On the Camino I met new people each day. We always had a story to tell or just the simple hello, ‘where are you from?’ and ending with ‘I hope I see you again, beun camino.’ We would meet up a few days or a few weeks later on the trail, all the way to Santiago.
There was one last thing I needed to do before I finished my Camino. After two days in Santiago I traveled to Finisterre, a small fishing port on the Atlantic coast, west of Santiago. In medieval times before Columbus, Cape Finisterre was believed to be the end of the known world. In Latin the name Finisterre means finis terrae or ‘end of the earth.’
High above the fishing port is Monte Facho Mountain. Here there’s a prominent lighthouse and the last waymark on the Camino de Santiago and the stone cross where I would stop to pay homage to lost loved ones. I started my first pilgrimage to Santiago in 2015 on the Camino Francés to honor my parents. On each pilgrimage I thanked God every day for helping me endure and for blessing me with parents that were such incredible examples of strength, love and forgiveness.
I first visited the tomb of St. James as I arrived in Santiago on Sept. 26, 2015. Sept. 26 is the anniversary of my mother’s death. She was killed by a distracted driver in 2011. On all three Caminos I arrived at Cape Finisterre and placed a photo of my parents and chips of stone from their grave site at the old Cross. I also left mementos on the rocks just below the lighthouse looking out over the Atlantic Ocean. I have always repeated this ritual on every pilgrimage. I always thanked God each day to honor and dedicate my Camino pilgrimage to my parents by arriving in Santiago on specific Sept. 26. I dedicated my third pilgrimage to Santiago to my friends Cindy Payton Cyr and Dave Coffman and also to honor my mother and father, James and Loretta Larimer.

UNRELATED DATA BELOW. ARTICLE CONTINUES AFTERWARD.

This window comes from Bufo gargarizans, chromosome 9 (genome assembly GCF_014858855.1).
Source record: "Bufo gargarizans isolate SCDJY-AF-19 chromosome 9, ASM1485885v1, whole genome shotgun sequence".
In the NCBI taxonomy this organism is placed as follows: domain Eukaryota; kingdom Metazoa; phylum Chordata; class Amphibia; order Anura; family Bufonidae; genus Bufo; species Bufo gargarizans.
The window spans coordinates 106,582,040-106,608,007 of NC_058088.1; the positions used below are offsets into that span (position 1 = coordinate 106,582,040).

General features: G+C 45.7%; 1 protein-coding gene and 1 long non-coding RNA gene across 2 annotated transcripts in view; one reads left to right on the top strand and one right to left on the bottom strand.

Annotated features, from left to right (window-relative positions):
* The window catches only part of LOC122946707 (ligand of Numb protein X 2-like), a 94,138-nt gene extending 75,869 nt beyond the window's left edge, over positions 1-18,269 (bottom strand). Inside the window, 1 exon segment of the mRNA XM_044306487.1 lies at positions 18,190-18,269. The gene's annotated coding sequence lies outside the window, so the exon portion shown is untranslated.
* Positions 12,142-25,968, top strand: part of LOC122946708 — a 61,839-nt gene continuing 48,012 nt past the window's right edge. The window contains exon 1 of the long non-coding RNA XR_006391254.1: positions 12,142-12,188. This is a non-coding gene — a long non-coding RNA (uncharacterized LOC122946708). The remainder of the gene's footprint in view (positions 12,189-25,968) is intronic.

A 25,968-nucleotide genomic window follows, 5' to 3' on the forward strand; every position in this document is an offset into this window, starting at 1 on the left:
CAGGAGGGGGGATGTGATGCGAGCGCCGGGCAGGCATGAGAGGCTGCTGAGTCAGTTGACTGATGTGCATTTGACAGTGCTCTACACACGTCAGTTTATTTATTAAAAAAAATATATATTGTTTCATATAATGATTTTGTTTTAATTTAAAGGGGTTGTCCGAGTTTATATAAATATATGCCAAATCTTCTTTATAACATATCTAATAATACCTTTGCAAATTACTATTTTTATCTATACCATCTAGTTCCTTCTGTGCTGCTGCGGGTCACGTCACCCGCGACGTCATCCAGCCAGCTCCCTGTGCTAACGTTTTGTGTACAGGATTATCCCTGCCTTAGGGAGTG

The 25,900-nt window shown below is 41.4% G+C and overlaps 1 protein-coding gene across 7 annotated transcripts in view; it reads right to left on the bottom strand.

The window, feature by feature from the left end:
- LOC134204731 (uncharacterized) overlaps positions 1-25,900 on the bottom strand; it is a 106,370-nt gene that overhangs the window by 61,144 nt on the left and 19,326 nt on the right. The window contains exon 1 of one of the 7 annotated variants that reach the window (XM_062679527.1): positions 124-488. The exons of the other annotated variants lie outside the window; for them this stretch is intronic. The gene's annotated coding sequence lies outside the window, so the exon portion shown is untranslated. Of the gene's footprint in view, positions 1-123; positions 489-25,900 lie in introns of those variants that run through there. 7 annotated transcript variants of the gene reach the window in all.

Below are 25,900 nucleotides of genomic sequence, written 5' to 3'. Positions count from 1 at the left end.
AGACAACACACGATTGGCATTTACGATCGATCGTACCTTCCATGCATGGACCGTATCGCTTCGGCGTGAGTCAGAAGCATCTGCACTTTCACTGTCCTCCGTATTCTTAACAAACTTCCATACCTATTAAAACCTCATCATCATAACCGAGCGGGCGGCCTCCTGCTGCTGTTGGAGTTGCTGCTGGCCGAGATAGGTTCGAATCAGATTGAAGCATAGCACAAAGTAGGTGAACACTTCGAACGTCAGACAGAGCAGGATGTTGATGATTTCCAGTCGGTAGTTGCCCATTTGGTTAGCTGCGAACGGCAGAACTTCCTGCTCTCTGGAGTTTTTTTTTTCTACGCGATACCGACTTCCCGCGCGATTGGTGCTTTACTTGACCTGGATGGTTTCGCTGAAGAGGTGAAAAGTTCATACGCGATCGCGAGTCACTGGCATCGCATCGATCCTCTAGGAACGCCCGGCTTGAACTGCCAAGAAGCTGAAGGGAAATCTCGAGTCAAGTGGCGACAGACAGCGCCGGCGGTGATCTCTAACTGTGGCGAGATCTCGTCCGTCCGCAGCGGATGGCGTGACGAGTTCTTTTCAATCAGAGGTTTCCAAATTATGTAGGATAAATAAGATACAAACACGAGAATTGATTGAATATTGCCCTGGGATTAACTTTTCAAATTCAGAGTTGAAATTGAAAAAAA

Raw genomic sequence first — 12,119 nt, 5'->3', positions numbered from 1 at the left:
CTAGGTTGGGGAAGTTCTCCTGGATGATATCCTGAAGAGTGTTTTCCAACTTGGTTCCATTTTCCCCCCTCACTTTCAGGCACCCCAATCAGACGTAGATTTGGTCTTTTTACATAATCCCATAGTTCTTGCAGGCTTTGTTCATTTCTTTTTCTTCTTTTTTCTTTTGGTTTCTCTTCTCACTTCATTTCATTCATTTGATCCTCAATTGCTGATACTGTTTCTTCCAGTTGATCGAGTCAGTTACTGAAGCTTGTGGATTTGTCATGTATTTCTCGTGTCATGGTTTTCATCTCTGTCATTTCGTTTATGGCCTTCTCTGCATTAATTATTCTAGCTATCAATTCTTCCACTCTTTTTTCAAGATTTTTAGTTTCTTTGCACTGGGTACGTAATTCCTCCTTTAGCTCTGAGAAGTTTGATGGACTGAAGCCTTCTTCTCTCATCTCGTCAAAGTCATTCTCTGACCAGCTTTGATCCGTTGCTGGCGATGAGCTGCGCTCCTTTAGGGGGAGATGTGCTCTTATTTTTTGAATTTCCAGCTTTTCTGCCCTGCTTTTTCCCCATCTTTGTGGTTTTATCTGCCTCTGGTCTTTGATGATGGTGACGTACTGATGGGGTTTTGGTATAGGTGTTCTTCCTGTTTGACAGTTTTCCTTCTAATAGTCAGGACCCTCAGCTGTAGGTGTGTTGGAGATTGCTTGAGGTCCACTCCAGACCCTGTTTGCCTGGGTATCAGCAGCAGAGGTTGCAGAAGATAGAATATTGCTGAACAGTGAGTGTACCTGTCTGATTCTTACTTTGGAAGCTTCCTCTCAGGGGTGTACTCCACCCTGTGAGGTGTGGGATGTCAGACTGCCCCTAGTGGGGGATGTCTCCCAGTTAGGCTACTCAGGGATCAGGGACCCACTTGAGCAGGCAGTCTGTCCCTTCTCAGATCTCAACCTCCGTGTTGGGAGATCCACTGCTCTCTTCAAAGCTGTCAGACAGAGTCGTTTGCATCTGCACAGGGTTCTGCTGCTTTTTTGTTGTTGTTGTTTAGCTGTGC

After a few days I returned to Santiago and secured a bed in the old city near the cathedral. Later, I returned to Obradoiro Plaza and watched more pilgrims arriving. I sat down in the plaza and thought about the past 47 days. I retrieved maps from my pack and looked over where I started in Seville, then north to Astorga and west to Santiago.
A great deal happened on this journey. There was excitement, a lot of joy, and there was physical pain. Above all there was an enormous amount of kindness shown from the people I met along the way. Sitting in the plaza I thought about the new friends I made and left back in the villages. I thought of other pilgrims I met and then lost track of. I also considered the people I encountered and may never see again. Each person made a deep impact on me. We always encouraged ourselves and others to steady on.
I thought of the challenges I encountered and the many accomplishments. The pilgrimages to Santiago took me on different Caminos with different terrain. Each time the weather posed great challenges. It was important for me to believe in something so strongly that I would not allow myself to get discouraged. There were tough times and I overcame each one. I had an immense feeling of pride knowing that I did it. I thought of the people and the ones that helped me. I thought about the little things that I will always remember.
I had faith in my own abilities to cross those mountains and the long distances. I believed in God and myself. Years ago I created a grand vision for myself to live a life of passion, purpose, and adventure. I started at the age of 15 when I explored the greater part of Europe. I travelled from Spain, France, Italy and all the way north to Norway and Sweden. I visited 13 countries. After I graduated from high school I traveled around the world and have continued traveling to this day.
The Via de La Plata was an extremely physical journey. I believe this journey is unachievable if you don’t maintain the mental capacity to overcome the difficulties and stress on the mind and the body. Hikers choose this Camino because it is more challenging. You will see more grey hair on the Via de la Plata because more experienced hikers choose this route. It was when I got to the Camino Frances part of my hike that I once again met more young people and college students.
At the end of each journey there are no goodbyes, just comradery and connection of having pushed the mind and body to extremes and overcame it. As for myself I see many more years of exploring and traveling. I see a new destiny unfolding before me. Buen camino.
John Larimer is 60 years old from Camden Point and finished his third pilgrimage to Santiago de Compostela on the Via de la Plata.